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Collaborative Writing Journal

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California State University, Dominguez Hills
University of Wisconsin, Parkside
Created: October 18, 2001
Latest Update: October 18, 2001

E-Mail jeannecurran@habermas.org
E-Mail takata@uwp.edu
E-Mail Olivier Urbain, Soka University

Concern over Information Control

Copyright: Jeanne Curran and Susan R. Takata and Individual Authors: October 2001.
"Fair use" encouraged.



On Thursday, October 18, 2001, Christopher Hospedales, CSUDH, wrote:

Subject: eek!

jeanne: I was listening to you speak yesterday in class when something you said really alarmed me. You mentioned that it was quite possible that people working at our university might be wearing gas masks to protect themselves from anthrax. Well, after being alarmed I became really upset because the university doesn't tell us these things. Why did my professor have to hear third hand from another student? Shouldn't you have been informed of it being as you are an employee of the university, and shouldn't we been informed about it since we are the university's students? Aren't we the heart and soul of this university? It seems that the "higher powers" of this university don't really care about its employees' or its students' safety. Is there a term for this? Does this fall under structural violence? Does this involve a legal situation? Thanks Jeanne!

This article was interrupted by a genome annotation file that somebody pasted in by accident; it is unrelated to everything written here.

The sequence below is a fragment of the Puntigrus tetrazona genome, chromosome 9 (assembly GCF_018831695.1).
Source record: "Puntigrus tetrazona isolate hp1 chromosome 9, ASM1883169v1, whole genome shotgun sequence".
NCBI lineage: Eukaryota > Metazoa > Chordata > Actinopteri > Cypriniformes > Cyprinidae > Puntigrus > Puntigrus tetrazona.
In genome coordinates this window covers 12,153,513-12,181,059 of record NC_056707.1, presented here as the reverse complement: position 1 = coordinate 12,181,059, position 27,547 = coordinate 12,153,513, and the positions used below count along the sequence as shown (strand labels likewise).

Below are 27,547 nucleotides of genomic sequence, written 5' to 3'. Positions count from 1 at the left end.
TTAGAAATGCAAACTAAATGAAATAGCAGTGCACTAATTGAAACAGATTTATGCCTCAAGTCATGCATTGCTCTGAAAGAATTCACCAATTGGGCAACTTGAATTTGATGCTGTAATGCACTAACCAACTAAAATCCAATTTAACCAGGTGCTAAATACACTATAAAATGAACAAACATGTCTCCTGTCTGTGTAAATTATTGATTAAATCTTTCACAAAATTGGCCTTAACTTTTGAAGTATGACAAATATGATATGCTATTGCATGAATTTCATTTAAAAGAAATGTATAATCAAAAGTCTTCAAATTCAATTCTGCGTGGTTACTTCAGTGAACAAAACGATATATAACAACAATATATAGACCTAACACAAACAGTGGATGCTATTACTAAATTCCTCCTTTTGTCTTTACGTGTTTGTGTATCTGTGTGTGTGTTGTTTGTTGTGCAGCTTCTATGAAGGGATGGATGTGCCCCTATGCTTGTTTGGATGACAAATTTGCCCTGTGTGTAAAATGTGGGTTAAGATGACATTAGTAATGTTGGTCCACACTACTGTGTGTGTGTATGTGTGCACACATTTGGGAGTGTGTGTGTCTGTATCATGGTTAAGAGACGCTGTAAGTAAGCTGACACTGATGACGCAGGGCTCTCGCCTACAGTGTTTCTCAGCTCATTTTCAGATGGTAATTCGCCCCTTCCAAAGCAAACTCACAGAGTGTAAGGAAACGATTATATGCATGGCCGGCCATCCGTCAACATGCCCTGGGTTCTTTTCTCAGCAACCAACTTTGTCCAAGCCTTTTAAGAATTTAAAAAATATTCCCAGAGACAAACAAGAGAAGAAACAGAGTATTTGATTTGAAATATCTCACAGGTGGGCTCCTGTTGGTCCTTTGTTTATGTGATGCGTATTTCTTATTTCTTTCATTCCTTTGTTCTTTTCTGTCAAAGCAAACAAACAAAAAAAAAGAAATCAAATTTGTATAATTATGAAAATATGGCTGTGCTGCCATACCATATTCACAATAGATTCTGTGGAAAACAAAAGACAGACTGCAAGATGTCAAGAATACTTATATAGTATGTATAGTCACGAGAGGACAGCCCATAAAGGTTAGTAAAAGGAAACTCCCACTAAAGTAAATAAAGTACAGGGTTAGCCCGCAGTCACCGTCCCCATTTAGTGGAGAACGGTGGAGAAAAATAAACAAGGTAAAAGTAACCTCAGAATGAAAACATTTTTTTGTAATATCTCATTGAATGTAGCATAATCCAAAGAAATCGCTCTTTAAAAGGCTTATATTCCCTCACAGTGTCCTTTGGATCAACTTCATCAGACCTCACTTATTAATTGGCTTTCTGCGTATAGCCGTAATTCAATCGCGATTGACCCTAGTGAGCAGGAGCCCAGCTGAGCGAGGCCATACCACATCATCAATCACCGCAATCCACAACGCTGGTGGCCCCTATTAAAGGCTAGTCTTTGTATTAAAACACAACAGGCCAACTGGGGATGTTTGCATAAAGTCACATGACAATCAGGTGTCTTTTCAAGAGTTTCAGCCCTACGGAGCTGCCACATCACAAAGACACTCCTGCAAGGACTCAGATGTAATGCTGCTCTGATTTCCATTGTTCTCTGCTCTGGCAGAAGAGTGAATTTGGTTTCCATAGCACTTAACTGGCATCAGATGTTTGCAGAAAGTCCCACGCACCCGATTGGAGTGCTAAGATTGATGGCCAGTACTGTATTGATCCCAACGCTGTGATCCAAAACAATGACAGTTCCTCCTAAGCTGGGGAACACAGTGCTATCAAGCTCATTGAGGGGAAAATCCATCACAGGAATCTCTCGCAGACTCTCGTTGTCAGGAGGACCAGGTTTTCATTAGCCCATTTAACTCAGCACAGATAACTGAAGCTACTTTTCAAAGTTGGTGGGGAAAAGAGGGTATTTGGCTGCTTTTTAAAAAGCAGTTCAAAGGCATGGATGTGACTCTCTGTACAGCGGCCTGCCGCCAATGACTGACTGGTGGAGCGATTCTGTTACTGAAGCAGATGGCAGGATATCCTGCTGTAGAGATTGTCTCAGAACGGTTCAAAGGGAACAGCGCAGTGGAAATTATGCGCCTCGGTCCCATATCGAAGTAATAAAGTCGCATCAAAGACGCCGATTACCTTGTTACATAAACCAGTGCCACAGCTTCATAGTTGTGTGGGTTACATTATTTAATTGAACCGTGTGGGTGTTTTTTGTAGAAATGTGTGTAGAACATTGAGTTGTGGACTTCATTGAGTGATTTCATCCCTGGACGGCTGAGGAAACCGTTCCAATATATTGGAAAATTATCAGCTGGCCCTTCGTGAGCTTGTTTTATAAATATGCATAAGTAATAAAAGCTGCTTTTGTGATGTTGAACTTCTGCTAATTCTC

On Thursday, October 18, 2001, jeanne responded:

First of all, Chris, I'm sorry you were alarmed. The class was privy to an exchange with one of our classmates, in which she informed us of the gas masks, which had been provided to her office by a person whose name I did not recognize. The mere provision of the masks scared her badly, and I don't blame her. As I understood it in the very limited exchange we had in class, this could have been a private undertaking, not an administrative one.

But yes, we are all right to be alarmed. That was, after all, the purpose of those who are perpetrating these acts of terrorism. We have no precedents for dealing with such frightening potential crises. If any group of staff are going to don gas masks, lots of us are going to be uncomfortable. Some of us are going to very, very uncomfortable. We do need prior information and some preparation for dealing with these new stresses. I have contacted our Dean's Office, and notice of the situation has now been formally reported.

Yes, it is structurally violent when we fail to recognize that normative and generally functional expectations for procedure are no longer adequate, and that a new structural context requires adjustment to the normative expectations of all concerned.

No, it is not a legal situation until we have taken the appropriate steps to notify those in charge of administrative procedure that unanticipated situations (like gas masks) are having unintended consequences. An issue does not become a legal problem until non-legal methods of resolution have had an opportunity to solve the problem.

In this particular case, we should notice that there is no affirmative duty requiring anyone to let the administration know before they don gas masks. This is unprecedented. So the appropriate peacemaking response is to call our attention to the issue and to help us work out reasonable instructions in preparedness for crises related to the whole September 11 affair.

One of the most important ways to deal with the anxieties following September 11 is to talk them over. And it is especially good to talk them over with someone who will guide you towards clarifying the information available, and finding appropriate channels for asking for information. So you have followed an excellent course in dealing with your anxiety, Chris.

love and peace, jeanne